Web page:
In Episode #405, Eric and Neil discuss whether should you consider sponsoring conferences or not. Tune in to learn the ROI that you can get from sponsoring a conference and why Eric prefers to invest in small events.
Time Stamped Show Notes:
- 00:27 – Today’s topic: Should You Sponsor Conferences or Not?
- 00:38 – There’s an ROI from sponsoring events
- 00:43 – You have to find the right events
- 00:48 – Sponsoring an event is great for branding
- 00:51 – You will know who attended the conference and the event’s marketing team will send an email blast to the audience dedicated to you
- 01:22 – If you sponsor a conference, make sure you have a speaking slot
- 01:35 – What matters to Eric during conferences is the people that he meets
- 02:00 – Eric just got an invitation to a conference
- 02:27 – If you have $12K, Eric suggests spending it on a dinner or small event rather than a conference
- 02:45 – Marketing School is giving away a free 1 year subscription to Crazy Egg which is a visual analytics tool
- 03:39 – Go to SingleGrain.com/giveaway for multiple entries
- 03:41 – That’s it for today’s episode!
3 Key Points:
- In sponsoring a conference, find the right event for your brand.
- When you sponsor a conference, make sure you get a speaking slot and a list of all the attendees.
- If you have the money to invest, maybe you should consider holding your own small event rather than sponsoring a conference.
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Full Transcript of The Episode
Eric: Welcome to another episode of Marketing School. I'm Eric Sui.
Neil: And I'm Neil Patel.
Eric: And today we're going to talk about if you should actually sponsor conferences or not. Neil, what are your thoughts around this? Have you done this before?
Neil: I have. No.
Eric: It's really that simple. All right, so yeah, you can make money from sponsoring conferences. I found them to be hit or miss. You got to find the right events. But what I have found to work really well is it's great branding and work out where you just get a list of everyone who's attended of the conference and the organizer themselves has to send a dedicated email blast with whatever you want on there. That's the best way to generate revenue from the sponsorship.
Neil: I haven't found the [inaudible 00:01:03] and stuff like that to be as much of a success, compared to doing basic things like making the conference, organizer do an email blast and making them give you an amazing speaking spot and making them put your logos everywhere, right? Those are the basic things that I found that convert the best when you sponsor an event.
Eric: Yeah. I agree. I mean, if you're going to sponsor something, you should at least have a speaker slot and then getting the emails and the dedicated email blast would be nice for sure. Actually when I think about it, when I think about the conferences that I have been a part of, that we sponsored before in different companies, they didn't really do that much. It's really the people that I meet or like dinners that happen, things like that. That's where the business happens. When I think about, and I got to tons of conferences a year, when I go to [inaudible 00:01:48], I don't actually really do business with- I don't think I've ever done business with anyone from a [inaudible 00:01:52] before.
Again, there has to be good [outside 00:01:56] for you and one conference that we have that's coming up that I'm supposed to speak at but I just found out I'll be in Japan that time, but they're like, "Okay, we'll give you a speaking slot." A lot of our ideal client profiles are there, they'll put us in a prime position and all that. Get the emails and they would do a dedicated email blast and you pay 12 grand or something like. Logically, you might argue that if you can get one client from, let's say a client to us is worth, minimum 30 thousand dollars, you just get one client from it, it pays for itself. You can try to make the argument for it, but for me, spending that 12 grand, it's best to invest it in maybe other dinners or things like that where I know there's a higher ROI from it.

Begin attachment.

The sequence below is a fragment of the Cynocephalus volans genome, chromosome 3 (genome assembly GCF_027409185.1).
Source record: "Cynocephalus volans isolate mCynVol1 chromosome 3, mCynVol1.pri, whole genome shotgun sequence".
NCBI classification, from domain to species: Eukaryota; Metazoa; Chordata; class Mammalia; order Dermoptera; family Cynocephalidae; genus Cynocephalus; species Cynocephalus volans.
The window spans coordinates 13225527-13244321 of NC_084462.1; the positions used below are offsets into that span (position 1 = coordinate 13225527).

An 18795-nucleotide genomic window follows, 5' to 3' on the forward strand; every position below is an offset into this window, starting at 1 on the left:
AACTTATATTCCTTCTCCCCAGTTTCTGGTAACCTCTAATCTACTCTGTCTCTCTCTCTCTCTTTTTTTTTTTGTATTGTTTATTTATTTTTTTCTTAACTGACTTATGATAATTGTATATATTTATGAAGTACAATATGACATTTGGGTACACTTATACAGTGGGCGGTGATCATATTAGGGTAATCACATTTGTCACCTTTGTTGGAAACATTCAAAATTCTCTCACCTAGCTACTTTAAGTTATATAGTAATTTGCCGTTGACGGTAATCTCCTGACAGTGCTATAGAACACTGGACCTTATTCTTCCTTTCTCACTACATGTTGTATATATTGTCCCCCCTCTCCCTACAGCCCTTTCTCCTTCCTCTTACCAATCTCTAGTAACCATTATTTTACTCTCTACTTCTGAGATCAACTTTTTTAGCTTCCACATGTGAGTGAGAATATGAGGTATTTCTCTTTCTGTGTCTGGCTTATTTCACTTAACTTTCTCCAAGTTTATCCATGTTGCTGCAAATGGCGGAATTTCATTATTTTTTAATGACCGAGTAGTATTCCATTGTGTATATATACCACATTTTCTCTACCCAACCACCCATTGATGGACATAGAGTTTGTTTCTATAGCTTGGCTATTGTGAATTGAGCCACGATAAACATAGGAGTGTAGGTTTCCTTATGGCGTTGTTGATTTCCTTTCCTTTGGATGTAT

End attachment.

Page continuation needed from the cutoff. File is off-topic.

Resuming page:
Neil: So you got your answer and hopefully now you're not wasting too much money sponsoring conferences.
Eric: Yup. That's it for today. But before we go, we have a one-year annual subscription of Crazy Egg that we would like to give to you. That is worth close to $1,200 and before I give you details, Neil, what is Crazy Egg?
Neil: Crazy Egg is a visual analytics tool. You have visitors come into your website, some of them may buy if you're lucky, maybe two out of a hundred are buying, maybe three. Crazy Egg will help you increase that number. It's a visual analytics tool that shows you what people are clicking on, what they're not, where they're getting stuck, why people are dropping off on your lead forms or your checkout pages, or throughout your whole funnel. You can make changes to your marketing site from a design perspective, a copy perspective or pretty much anything through the Crazy Egg [inaudible 00:03:18] editor and you can even run AB tests to ensure that your changes are generating you more leads, sales and revenue.
Eric: Great. So if you want to get in on this, all you need to do is go to singlegrain.com/giveaway. We're giving away one of these every single week for the next year. So just go to singlegrain.com/giveaway and by the way, you can get more entries so just go there to learn more and we will see you tomorrow.
Speaker 1: This session of Marketing School has come to a close. Be sure to subscribe for more daily marketing strategies and tactics to help you find the success you've always dreamed of. Don't forget to rate and review so we can continue to bring you the best daily content possible. We'll see you in class tomorrow right here on Marketing School.
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